Edward Elgar’s birthday was Monday (he would have been 157 years old), so it seems appropriate to ask the question, who was he? There are many layers to parse here. First off, there’s the physical appearance; somewhat out of style even in his own time.
He was the most important English composer in roughly two-hundred years, and he came to prominence at roughly the same time as Bela Bartok, Leos Janacek, and Antonin Dvorak – all noted nationalists. Yet he didn’t really consider himself to be a nationalist composer and concerned himself more with melodic invention, than in purposefully seeking out the music of his people; he would leave that to his successors, Ralph Vaughan Williams and Gustav Holst. He shot to prominence like a rocket after the premiere of the Enigma Variations (or more properly called the Variations on an Original Theme) in 1899, but his professional reputation was shot down just as quickly by the premiere of the first Pomp & Circumstance marches in 1901 – you know, the ones that are played at every graduation ceremony. Although he lived until 1934, his last major work was published in 1919 – the same year as Schoenberg’s seminal masterpiece Pierrot Lunaire announcing a total break with everything that had been musical reality beforehand. As contemporary music moved further and further into deeper and stranger waters, Elgar stayed stubbornly where he was, and so the musical world passed him by. His legacy as a musician remained mixed – a man of paradoxes and anachronisms creating a cloud of a reputation which separated the man from the people.
Just as it is difficult to suss out the real Elgar from the reputation, his music also requires a clear, and steady hand to appreciate. A fan of bravado and grand effects, he once said “If a composer writes for forty harps, get him forty harps!” There is also a certain rhetoric to his writing, and these two perspectives lend themselves to overwrought interpretations of his music – a favoring of sentiment over sensitivity. Towards the end of his professional career, he preferred conducting to composing – conducting in over fifty recording sessions. This may be due to an ornery discontent related to the presentation of his own works; “if only people would be content to play the music as it is written down in the score,” he complained.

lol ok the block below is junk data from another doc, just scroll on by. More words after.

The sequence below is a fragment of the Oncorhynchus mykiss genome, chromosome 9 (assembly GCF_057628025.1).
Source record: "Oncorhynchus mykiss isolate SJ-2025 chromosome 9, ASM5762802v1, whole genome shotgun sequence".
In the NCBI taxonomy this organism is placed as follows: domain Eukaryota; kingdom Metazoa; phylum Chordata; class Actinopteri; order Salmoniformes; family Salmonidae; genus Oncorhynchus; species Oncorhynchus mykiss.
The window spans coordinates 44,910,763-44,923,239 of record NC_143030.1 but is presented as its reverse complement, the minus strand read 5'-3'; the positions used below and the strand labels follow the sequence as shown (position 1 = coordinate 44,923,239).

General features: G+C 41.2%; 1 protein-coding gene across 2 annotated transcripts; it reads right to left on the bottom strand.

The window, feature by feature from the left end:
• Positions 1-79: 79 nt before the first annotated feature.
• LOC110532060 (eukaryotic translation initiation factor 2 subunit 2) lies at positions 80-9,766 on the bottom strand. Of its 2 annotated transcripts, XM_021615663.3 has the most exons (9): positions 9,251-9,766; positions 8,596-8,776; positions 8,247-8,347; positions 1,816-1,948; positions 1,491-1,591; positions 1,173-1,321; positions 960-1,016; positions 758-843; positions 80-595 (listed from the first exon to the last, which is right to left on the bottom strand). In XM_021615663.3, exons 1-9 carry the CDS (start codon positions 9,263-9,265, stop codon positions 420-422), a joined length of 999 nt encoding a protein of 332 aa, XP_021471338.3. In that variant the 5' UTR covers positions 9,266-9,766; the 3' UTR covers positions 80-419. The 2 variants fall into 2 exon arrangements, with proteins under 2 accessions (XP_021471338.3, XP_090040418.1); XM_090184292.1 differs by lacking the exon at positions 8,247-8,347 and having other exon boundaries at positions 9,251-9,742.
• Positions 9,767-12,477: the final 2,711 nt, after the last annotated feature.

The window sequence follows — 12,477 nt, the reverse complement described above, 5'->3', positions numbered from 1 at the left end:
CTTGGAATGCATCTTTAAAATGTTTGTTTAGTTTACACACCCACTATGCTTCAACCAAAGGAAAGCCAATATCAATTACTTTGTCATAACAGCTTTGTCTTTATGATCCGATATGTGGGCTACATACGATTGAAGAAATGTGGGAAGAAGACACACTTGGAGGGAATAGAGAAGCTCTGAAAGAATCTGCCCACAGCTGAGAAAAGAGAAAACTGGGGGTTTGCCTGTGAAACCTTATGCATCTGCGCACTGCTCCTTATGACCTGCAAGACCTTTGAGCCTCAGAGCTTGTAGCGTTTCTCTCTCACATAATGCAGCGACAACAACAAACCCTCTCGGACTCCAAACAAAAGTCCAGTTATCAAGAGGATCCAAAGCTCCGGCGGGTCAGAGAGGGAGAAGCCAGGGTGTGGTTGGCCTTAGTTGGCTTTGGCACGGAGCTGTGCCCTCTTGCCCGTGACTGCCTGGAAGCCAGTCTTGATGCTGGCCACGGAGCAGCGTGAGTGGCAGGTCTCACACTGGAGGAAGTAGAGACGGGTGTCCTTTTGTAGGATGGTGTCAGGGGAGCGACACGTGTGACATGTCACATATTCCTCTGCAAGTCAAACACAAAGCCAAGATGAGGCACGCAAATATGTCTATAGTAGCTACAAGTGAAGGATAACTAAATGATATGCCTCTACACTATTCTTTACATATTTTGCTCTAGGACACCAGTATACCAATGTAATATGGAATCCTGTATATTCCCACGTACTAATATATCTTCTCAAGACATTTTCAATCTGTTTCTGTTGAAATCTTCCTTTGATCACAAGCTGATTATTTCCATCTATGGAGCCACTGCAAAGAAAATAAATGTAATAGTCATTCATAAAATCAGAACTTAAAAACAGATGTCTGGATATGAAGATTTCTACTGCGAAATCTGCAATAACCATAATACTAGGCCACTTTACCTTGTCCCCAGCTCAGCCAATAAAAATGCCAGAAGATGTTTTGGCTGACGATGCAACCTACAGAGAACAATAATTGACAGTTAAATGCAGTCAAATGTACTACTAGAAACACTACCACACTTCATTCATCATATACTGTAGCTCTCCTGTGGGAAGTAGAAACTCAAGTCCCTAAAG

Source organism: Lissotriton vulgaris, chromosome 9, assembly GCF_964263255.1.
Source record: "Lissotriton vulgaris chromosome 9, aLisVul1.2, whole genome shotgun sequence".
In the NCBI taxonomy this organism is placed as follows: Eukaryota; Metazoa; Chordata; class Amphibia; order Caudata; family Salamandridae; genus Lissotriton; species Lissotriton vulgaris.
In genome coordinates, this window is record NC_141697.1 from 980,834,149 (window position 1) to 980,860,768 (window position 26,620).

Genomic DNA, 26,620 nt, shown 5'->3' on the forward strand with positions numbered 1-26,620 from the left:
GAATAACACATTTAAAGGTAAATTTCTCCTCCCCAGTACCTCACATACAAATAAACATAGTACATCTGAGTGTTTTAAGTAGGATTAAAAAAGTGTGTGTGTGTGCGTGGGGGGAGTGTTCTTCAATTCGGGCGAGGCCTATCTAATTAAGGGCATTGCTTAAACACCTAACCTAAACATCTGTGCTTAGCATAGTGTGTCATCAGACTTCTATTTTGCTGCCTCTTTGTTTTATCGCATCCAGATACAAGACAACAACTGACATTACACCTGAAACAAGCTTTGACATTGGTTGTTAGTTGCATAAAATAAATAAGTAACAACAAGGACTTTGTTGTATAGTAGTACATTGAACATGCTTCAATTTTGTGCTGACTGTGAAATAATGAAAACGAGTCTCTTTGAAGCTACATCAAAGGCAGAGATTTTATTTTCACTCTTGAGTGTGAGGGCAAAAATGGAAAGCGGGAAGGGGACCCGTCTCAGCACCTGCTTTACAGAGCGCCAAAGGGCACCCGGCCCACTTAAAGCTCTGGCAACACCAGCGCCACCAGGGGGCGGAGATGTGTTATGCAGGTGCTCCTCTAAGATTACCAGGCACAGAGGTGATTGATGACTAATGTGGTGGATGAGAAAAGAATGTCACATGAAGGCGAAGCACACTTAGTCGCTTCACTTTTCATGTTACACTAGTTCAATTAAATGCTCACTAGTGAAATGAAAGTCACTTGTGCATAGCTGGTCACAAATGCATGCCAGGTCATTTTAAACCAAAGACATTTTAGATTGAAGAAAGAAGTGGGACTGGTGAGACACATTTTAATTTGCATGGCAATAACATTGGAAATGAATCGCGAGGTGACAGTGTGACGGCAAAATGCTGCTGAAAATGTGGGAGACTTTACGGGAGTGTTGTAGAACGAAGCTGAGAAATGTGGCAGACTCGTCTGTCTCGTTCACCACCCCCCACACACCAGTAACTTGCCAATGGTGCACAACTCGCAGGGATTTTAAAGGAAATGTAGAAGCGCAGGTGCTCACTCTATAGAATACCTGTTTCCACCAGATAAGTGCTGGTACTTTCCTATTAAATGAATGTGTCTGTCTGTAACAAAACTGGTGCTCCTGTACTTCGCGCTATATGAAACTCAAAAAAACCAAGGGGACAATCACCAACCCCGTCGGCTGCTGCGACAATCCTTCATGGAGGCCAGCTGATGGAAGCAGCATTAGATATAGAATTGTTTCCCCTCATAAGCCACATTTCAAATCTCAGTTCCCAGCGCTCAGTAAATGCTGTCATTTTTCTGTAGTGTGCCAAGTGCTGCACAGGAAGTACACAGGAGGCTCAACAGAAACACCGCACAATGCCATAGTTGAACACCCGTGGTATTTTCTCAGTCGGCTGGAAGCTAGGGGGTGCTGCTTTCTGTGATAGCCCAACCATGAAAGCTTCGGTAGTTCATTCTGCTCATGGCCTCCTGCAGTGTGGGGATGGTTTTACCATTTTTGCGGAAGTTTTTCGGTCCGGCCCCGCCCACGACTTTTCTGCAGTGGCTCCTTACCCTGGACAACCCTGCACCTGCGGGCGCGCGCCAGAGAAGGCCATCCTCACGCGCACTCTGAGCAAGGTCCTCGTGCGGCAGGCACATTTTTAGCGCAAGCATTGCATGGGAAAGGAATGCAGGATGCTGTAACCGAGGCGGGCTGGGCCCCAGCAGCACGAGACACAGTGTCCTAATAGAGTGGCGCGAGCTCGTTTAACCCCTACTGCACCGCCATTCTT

I first encountered Elgar’s Cello Concerto earlier this year when I played it with the Glens Falls Symphony, and my first impression of this concerto was nothing short of bewilderment. I’ve played Mozart’s concertos, Brahms’ concertos “against” the soloist, and several contemporary concertos thanks to my work with the Albany Symphony, but this was unlike anything I’d ever heard before. It’s almost more like an opera aria with its long singing lines, except that the cello is relegated to accompanimental work as frequently as it is put on a pedestal. The melodies in this first movement are long, winding, wandering, searching, almost prayerful endeavors which might beg the indulgence of the audience if it weren’t so stoic. It’s easy to imagine autobiographical content here – a strong, individualistic voice wondering where the music around it is going while trying to remain true to its own purpose. It only seems appropriate, on his birthday, to remember a maverick of a musician with a maverick of a concerto.